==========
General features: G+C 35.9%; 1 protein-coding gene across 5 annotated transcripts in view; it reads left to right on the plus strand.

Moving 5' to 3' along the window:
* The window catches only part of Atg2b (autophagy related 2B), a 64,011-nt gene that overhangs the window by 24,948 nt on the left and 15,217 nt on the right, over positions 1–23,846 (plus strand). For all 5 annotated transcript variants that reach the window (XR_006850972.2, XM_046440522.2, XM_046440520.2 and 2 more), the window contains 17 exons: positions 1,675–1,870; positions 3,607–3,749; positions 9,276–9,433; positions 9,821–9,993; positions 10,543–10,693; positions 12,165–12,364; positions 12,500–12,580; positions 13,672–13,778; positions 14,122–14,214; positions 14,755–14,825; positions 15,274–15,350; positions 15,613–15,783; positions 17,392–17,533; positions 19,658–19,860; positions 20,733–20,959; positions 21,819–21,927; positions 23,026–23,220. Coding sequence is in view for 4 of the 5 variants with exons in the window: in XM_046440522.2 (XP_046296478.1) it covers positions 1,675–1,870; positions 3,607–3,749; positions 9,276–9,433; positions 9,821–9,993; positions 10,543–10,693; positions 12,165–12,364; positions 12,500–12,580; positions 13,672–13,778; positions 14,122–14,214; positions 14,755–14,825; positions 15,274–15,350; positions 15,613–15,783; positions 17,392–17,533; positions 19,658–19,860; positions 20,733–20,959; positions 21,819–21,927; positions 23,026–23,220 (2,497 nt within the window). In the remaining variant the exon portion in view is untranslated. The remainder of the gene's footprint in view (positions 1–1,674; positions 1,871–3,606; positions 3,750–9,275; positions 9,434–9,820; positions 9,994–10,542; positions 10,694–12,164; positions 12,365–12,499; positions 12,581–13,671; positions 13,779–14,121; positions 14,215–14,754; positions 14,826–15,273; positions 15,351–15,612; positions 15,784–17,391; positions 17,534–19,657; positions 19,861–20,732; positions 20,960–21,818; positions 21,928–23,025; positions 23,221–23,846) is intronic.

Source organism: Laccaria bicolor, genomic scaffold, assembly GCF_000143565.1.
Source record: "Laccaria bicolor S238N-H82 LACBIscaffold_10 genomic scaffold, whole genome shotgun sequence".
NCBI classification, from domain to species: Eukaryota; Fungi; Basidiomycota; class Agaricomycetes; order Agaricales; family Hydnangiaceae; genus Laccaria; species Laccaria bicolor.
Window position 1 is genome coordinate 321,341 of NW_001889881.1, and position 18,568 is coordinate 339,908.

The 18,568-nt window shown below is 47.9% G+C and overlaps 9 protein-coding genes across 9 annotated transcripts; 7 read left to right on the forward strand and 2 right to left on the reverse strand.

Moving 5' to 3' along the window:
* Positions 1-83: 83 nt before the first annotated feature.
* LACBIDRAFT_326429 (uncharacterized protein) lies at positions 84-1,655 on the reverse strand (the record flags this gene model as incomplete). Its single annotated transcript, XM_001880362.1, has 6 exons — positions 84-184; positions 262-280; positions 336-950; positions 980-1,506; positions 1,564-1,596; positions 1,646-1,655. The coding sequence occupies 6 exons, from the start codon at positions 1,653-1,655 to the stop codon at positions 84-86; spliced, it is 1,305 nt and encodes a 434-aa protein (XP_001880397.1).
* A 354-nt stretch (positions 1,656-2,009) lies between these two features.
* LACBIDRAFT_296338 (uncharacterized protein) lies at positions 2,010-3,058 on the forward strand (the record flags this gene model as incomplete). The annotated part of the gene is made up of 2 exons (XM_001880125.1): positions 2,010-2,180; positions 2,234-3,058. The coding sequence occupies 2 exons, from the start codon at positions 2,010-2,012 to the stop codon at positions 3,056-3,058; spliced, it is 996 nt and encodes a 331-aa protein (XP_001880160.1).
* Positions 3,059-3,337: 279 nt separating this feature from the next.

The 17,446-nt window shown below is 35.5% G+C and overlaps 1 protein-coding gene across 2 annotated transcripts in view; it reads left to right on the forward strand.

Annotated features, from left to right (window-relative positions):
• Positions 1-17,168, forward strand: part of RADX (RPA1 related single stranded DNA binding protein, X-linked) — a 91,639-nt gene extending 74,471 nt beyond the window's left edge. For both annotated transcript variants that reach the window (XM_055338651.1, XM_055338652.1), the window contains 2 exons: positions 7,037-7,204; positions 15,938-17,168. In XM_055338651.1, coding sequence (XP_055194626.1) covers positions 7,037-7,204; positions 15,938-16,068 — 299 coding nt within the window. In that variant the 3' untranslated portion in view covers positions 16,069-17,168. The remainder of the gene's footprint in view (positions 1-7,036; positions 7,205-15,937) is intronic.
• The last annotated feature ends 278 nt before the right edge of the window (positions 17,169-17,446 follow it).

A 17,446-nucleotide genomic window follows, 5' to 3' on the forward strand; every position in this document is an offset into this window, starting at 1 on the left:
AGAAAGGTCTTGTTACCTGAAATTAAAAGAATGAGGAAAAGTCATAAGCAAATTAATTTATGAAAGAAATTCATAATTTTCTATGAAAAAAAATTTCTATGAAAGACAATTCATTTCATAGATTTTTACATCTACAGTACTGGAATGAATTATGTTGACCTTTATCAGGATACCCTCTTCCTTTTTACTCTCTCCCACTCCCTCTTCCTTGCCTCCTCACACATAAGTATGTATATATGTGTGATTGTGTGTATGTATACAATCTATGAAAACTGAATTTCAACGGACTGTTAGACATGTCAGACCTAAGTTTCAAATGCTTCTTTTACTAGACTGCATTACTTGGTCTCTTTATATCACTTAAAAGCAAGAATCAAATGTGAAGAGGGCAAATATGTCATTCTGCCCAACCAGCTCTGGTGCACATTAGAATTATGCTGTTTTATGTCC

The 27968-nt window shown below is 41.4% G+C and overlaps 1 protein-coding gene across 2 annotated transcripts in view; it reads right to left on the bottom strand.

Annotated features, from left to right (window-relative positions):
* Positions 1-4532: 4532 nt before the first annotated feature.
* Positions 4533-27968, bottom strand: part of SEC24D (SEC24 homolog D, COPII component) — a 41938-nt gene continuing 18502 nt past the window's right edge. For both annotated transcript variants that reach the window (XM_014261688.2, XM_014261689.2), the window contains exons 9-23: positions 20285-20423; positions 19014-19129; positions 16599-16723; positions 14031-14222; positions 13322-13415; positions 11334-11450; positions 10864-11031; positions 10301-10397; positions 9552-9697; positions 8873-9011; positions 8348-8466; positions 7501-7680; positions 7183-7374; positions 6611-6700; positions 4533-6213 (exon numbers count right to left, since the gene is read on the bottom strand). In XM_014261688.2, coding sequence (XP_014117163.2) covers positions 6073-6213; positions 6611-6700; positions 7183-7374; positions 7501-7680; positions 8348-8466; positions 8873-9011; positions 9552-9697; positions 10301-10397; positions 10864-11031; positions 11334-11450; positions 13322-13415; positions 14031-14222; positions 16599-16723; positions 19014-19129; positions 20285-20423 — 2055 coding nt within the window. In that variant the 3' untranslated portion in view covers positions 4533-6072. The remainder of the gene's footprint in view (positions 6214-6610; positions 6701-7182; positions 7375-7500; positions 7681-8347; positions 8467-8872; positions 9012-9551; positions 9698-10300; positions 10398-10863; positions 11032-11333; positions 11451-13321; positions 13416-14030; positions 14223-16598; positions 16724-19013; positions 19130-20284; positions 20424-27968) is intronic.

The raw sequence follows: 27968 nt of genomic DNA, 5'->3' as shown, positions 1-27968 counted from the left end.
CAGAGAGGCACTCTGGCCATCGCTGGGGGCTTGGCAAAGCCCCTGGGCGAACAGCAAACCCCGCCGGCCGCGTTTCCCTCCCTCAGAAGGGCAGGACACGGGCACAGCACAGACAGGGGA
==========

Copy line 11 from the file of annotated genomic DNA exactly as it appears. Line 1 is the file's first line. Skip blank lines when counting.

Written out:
* LACBIDRAFT_326429 (uncharacterized protein) lies at positions 84-1,655 on the reverse strand (the record flags this gene model as incomplete). Its single annotated transcript, XM_001880362.1, has 6 exons — positions 84-184; positions 262-280; positions 336-950; positions 980-1,506; positions 1,564-1,596; positions 1,646-1,655. The coding sequence occupies 6 exons, from the start codon at positions 1,653-1,655 to the stop codon at positions 84-86; spliced, it is 1,305 nt and encodes a 434-aa protein (XP_001880397.1).